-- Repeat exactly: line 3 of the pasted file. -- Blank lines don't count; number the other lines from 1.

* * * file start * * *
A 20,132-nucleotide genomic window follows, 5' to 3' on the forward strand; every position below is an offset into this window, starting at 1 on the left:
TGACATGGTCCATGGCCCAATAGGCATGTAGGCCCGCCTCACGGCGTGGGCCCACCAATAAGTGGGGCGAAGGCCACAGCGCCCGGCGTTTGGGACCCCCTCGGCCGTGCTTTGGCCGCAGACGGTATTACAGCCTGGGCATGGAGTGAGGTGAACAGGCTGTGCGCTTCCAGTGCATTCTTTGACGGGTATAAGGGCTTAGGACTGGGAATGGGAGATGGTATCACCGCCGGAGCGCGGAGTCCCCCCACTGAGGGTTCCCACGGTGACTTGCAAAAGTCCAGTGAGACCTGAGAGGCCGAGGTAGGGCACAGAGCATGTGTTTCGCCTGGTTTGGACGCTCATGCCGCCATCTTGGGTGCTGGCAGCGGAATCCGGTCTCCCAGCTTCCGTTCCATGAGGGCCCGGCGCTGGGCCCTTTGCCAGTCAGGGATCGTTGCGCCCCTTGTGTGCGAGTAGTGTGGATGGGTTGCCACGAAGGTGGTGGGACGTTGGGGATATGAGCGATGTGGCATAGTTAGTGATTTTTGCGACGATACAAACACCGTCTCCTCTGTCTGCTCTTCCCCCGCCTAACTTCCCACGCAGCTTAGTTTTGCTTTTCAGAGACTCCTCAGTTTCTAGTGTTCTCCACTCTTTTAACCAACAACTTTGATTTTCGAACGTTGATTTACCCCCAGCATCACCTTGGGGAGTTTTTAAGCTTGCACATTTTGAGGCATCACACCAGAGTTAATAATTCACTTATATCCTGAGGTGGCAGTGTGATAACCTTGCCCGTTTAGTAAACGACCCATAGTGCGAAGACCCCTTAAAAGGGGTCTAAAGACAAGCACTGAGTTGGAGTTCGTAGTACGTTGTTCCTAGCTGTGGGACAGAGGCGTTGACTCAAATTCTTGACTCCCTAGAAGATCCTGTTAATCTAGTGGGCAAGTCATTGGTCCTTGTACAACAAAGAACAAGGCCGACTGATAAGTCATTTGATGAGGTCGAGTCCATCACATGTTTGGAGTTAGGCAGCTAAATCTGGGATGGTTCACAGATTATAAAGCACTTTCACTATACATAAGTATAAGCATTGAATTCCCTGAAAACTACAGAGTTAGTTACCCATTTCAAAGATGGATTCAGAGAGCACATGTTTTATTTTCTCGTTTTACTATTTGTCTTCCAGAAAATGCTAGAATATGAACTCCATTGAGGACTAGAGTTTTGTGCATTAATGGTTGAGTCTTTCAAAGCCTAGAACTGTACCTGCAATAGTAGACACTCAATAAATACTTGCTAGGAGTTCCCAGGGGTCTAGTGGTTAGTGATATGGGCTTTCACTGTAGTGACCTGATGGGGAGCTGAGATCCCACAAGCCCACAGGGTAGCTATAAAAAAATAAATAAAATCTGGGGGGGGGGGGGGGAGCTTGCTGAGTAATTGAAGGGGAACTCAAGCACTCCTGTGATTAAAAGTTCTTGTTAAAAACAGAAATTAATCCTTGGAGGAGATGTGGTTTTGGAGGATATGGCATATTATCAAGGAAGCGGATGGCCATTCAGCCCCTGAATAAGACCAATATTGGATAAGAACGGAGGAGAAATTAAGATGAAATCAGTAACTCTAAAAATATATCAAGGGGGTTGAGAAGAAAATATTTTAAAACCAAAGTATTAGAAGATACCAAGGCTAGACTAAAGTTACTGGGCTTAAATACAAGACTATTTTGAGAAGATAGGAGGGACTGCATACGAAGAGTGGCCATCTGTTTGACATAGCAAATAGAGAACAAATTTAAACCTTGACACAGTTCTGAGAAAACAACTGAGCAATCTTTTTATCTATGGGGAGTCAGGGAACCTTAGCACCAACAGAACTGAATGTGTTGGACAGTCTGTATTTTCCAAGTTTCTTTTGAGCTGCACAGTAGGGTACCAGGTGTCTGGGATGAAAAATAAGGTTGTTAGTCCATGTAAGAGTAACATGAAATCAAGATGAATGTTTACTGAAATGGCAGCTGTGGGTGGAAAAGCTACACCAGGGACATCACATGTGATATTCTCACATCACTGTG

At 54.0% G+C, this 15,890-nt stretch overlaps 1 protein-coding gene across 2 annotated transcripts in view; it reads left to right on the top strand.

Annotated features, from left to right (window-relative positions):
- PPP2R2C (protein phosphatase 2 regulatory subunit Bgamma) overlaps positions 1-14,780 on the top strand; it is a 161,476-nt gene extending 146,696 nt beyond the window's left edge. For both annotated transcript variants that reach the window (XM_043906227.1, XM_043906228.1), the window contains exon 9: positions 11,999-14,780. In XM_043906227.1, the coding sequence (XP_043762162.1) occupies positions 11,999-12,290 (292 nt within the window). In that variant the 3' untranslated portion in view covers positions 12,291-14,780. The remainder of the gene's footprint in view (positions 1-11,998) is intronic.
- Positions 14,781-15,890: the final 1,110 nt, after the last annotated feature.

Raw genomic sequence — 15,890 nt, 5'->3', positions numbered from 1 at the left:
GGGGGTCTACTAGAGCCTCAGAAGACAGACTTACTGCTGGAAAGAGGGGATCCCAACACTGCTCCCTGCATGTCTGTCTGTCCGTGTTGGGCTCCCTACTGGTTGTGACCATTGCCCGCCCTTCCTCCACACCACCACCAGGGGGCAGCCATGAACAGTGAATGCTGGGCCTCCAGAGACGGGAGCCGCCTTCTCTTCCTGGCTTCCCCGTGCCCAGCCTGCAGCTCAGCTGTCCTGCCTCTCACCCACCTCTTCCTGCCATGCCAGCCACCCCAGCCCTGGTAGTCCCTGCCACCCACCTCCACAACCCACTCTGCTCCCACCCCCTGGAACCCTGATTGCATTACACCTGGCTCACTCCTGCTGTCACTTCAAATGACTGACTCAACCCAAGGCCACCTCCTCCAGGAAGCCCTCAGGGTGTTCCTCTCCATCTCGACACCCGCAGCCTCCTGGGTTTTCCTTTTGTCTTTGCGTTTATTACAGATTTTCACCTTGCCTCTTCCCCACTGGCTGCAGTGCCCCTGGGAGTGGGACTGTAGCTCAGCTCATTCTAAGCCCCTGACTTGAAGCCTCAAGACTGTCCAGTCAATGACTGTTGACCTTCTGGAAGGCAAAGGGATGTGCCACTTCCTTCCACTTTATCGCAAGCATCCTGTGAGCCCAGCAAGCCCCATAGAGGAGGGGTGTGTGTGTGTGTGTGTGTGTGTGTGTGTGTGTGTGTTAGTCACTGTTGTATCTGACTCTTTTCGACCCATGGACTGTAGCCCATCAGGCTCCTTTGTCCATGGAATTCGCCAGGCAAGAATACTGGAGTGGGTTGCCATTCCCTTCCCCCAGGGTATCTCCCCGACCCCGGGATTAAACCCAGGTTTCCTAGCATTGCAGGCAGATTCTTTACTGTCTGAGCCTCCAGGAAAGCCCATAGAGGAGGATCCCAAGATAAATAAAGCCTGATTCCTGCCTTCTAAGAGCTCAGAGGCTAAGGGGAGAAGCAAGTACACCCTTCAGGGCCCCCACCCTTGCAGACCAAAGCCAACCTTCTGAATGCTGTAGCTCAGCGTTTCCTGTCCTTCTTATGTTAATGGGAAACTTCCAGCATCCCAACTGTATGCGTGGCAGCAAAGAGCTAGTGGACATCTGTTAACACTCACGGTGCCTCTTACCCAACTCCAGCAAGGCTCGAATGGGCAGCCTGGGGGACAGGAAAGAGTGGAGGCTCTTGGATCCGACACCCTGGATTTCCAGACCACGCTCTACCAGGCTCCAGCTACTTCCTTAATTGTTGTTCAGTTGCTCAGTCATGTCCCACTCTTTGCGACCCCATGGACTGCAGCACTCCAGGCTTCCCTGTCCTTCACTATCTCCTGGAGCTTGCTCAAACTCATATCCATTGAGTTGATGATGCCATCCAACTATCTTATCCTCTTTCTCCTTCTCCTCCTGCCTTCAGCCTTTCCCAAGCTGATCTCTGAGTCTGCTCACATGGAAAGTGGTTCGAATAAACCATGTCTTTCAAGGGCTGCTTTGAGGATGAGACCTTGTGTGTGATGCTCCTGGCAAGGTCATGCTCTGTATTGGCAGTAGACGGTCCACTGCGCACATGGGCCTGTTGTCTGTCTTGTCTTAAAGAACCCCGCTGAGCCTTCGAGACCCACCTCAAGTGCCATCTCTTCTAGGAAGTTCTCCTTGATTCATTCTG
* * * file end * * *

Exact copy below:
At 54.0% G+C, this 15,890-nt stretch overlaps 1 protein-coding gene across 2 annotated transcripts in view; it reads left to right on the top strand.